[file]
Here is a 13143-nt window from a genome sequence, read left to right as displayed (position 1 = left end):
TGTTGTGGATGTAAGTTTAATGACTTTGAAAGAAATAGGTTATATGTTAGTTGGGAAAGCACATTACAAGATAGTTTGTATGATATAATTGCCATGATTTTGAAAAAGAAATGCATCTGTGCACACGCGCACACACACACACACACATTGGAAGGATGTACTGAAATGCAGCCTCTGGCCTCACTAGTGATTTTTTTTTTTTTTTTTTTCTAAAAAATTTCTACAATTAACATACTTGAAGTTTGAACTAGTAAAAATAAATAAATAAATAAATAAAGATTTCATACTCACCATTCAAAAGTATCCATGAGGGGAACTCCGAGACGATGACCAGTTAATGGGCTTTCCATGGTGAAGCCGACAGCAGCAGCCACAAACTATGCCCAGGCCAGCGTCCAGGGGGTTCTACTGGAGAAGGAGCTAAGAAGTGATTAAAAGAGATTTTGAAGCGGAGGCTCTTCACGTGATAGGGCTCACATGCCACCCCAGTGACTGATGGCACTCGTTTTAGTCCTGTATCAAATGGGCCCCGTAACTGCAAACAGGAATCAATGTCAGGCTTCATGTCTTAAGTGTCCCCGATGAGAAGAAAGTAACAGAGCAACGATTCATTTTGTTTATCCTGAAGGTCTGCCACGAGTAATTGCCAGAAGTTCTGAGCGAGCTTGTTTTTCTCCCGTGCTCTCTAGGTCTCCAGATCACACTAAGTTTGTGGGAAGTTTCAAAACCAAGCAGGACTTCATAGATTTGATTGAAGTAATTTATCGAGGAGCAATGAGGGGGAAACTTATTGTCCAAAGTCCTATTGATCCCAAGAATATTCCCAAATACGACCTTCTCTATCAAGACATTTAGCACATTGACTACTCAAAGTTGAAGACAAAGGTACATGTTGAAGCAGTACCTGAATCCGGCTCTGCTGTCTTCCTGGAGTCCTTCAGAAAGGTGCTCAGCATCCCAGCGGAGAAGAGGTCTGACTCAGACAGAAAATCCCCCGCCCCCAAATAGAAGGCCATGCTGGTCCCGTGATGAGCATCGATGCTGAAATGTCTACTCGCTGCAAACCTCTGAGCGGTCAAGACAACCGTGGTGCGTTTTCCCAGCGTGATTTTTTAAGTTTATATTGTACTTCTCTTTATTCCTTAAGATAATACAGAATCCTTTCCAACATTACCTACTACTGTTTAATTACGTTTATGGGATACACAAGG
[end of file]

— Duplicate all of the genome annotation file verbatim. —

Here is a 13143-nt window from a genome sequence, read left to right as displayed (position 1 = left end):
TGTTGTGGATGTAAGTTTAATGACTTTGAAAGAAATAGGTTATATGTTAGTTGGGAAAGCACATTACAAGATAGTTTGTATGATATAATTGCCATGATTTTGAAAAAGAAATGCATCTGTGCACACGCGCACACACACACACACACATTGGAAGGATGTACTGAAATGCAGCCTCTGGCCTCACTAGTGATTTTTTTTTTTTTTTTTTTCTAAAAAATTTCTACAATTAACATACTTGAAGTTTGAACTAGTAAAAATAAATAAATAAATAAATAAAGATTTCATACTCACCATTCAAAAGTATCCATGAGGGGAACTCCGAGACGATGACCAGTTAATGGGCTTTCCATGGTGAAGCCGACAGCAGCAGCCACAAACTATGCCCAGGCCAGCGTCCAGGGGGTTCTACTGGAGAAGGAGCTAAGAAGTGATTAAAAGAGATTTTGAAGCGGAGGCTCTTCACGTGATAGGGCTCACATGCCACCCCAGTGACTGATGGCACTCGTTTTAGTCCTGTATCAAATGGGCCCCGTAACTGCAAACAGGAATCAATGTCAGGCTTCATGTCTTAAGTGTCCCCGATGAGAAGAAAGTAACAGAGCAACGATTCATTTTGTTTATCCTGAAGGTCTGCCACGAGTAATTGCCAGAAGTTCTGAGCGAGCTTGTTTTTCTCCCGTGCTCTCTAGGTCTCCAGATCACACTAAGTTTGTGGGAAGTTTCAAAACCAAGCAGGACTTCATAGATTTGATTGAAGTAATTTATCGAGGAGCAATGAGGGGGAAACTTATTGTCCAAAGTCCTATTGATCCCAAGAATATTCCCAAATACGACCTTCTCTATCAAGACATTTAGCACATTGACTACTCAAAGTTGAAGACAAAGGTACATGTTGAAGCAGTACCTGAATCCGGCTCTGCTGTCTTCCTGGAGTCCTTCAGAAAGGTGCTCAGCATCCCAGCGGAGAAGAGGTCTGACTCAGACAGAAAATCCCCCGCCCCCAAATAGAAGGCCATGCTGGTCCCGTGATGAGCATCGATGCTGAAATGTCTACTCGCTGCAAACCTCTGAGCGGTCAAGACAACCGTGGTGCGTTTTCCCAGCGTGATTTTTTAAGTTTATATTGTACTTCTCTTTATTCCTTAAGATAATACAGAATCCTTTCCAACATTACCTACTACTGTTTAATTACGTTTATGGGATACACAAGG